The United States is deep into the withdrawal from Afghanistan, after a 13-year involvement that has cost too many lives and too much money.
The pullout alone of troops and equipment could cost $6 billion and is complicated, given that military access to Afghanistan, a landlocked country, is either over land through Pakistan, with which U.S. relations are troubled, or by air through former Soviet Muslim republics, which is also expensive and watched over closely by Vladimir Putin’s Russia.
The Obama administration is still seeking Afghan government permission to leave 10,000 or more U.S. troops behind after the agreed-upon Dec. 31 withdrawal date, with debate continuing in Washington as to how many concessions the United States should make to President Hamid Karzai to get that approval. Mr. Karzai says he won’t agree to the request, as president, so it will have to be signed by his successor, who will be chosen in the April election.
If U.S. troops stay behind it will be to continue aid programs, shield contractors, train and equip the Afghan national army and pursue counter-terrorism efforts against al-Qaida if it tries to come back.
The general fruitlessness of U.S. aid to Afghanistan was underscored again in a report this week by the U.S. special inspector for Afghanistan reconstruction stating that none of the 16 Afghan government ministries can be trusted not to steal or waste American funds.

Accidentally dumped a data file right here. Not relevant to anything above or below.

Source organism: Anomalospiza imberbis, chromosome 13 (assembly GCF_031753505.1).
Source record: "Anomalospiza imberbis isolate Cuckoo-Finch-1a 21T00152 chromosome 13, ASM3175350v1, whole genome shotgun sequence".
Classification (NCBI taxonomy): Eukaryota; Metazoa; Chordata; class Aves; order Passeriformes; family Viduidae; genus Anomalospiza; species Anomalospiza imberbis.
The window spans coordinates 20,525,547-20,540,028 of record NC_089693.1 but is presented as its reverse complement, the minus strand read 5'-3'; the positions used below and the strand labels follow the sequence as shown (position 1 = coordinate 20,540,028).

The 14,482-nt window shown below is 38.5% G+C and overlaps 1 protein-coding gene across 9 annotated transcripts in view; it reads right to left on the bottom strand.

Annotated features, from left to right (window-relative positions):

Looking ahead, the Afghan army will either fight to keep the Taliban out or not. U.S. forces have been training them for years. As far as trying to fence off Afghanistan from foes who might plan an attack on the United States, the tragedy of 9/11 was more than 12 years ago. Surveillance technology that would provide early warning of even planning for such an attack has evolved substantially since then; a U.S. presence in Afghanistan is no longer necessary for U.S. protection.
All things considered, President Barack Obama should leave no U.S. troops behind and complete a total withdrawal, the “zero option,” on schedule by the end of this year.